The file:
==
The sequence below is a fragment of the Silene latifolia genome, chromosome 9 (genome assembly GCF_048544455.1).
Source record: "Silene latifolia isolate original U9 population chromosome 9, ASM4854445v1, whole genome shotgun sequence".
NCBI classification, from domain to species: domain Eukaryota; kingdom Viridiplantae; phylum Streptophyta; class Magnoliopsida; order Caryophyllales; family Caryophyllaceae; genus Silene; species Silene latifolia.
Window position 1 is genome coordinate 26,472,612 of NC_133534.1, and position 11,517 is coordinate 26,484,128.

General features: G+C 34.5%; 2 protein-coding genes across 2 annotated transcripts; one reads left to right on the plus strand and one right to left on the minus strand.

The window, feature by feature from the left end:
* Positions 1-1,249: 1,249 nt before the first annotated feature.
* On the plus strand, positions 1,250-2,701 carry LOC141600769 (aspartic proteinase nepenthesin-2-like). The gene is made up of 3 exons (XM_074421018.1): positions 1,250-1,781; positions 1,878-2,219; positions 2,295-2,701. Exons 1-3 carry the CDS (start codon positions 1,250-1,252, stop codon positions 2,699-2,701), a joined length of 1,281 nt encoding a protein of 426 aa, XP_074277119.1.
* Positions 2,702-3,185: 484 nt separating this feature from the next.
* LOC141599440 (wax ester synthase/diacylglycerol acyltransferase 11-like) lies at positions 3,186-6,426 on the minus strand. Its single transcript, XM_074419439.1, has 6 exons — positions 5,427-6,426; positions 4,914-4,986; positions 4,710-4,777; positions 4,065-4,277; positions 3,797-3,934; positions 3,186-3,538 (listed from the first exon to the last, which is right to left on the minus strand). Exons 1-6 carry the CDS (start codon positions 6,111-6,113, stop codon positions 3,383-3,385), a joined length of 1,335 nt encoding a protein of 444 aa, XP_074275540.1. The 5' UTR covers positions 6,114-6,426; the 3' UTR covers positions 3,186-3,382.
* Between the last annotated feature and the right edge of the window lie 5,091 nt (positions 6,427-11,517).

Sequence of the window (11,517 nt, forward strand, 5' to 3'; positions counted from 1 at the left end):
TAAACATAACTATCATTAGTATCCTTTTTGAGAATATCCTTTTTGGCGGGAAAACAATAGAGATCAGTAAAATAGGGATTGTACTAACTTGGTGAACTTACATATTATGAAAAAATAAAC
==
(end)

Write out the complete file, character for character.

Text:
The sequence below is a fragment of the Silene latifolia genome, chromosome 9 (genome assembly GCF_048544455.1).
Source record: "Silene latifolia isolate original U9 population chromosome 9, ASM4854445v1, whole genome shotgun sequence".
NCBI classification, from domain to species: domain Eukaryota; kingdom Viridiplantae; phylum Streptophyta; class Magnoliopsida; order Caryophyllales; family Caryophyllaceae; genus Silene; species Silene latifolia.
Window position 1 is genome coordinate 26,472,612 of NC_133534.1, and position 11,517 is coordinate 26,484,128.

General features: G+C 34.5%; 2 protein-coding genes across 2 annotated transcripts; one reads left to right on the plus strand and one right to left on the minus strand.

The window, feature by feature from the left end:
* Positions 1-1,249: 1,249 nt before the first annotated feature.
* On the plus strand, positions 1,250-2,701 carry LOC141600769 (aspartic proteinase nepenthesin-2-like). The gene is made up of 3 exons (XM_074421018.1): positions 1,250-1,781; positions 1,878-2,219; positions 2,295-2,701. Exons 1-3 carry the CDS (start codon positions 1,250-1,252, stop codon positions 2,699-2,701), a joined length of 1,281 nt encoding a protein of 426 aa, XP_074277119.1.
* Positions 2,702-3,185: 484 nt separating this feature from the next.
* LOC141599440 (wax ester synthase/diacylglycerol acyltransferase 11-like) lies at positions 3,186-6,426 on the minus strand. Its single transcript, XM_074419439.1, has 6 exons — positions 5,427-6,426; positions 4,914-4,986; positions 4,710-4,777; positions 4,065-4,277; positions 3,797-3,934; positions 3,186-3,538 (listed from the first exon to the last, which is right to left on the minus strand). Exons 1-6 carry the CDS (start codon positions 6,111-6,113, stop codon positions 3,383-3,385), a joined length of 1,335 nt encoding a protein of 444 aa, XP_074275540.1. The 5' UTR covers positions 6,114-6,426; the 3' UTR covers positions 3,186-3,382.
* Between the last annotated feature and the right edge of the window lie 5,091 nt (positions 6,427-11,517).

Sequence of the window (11,517 nt, forward strand, 5' to 3'; positions counted from 1 at the left end):
TAAACATAACTATCATTAGTATCCTTTTTGAGAATATCCTTTTTGGCGGGAAAACAATAGAGATCAGTAAAATAGGGATTGTACTAACTTGGTGAACTTACATATTATGAAAAAATAAAC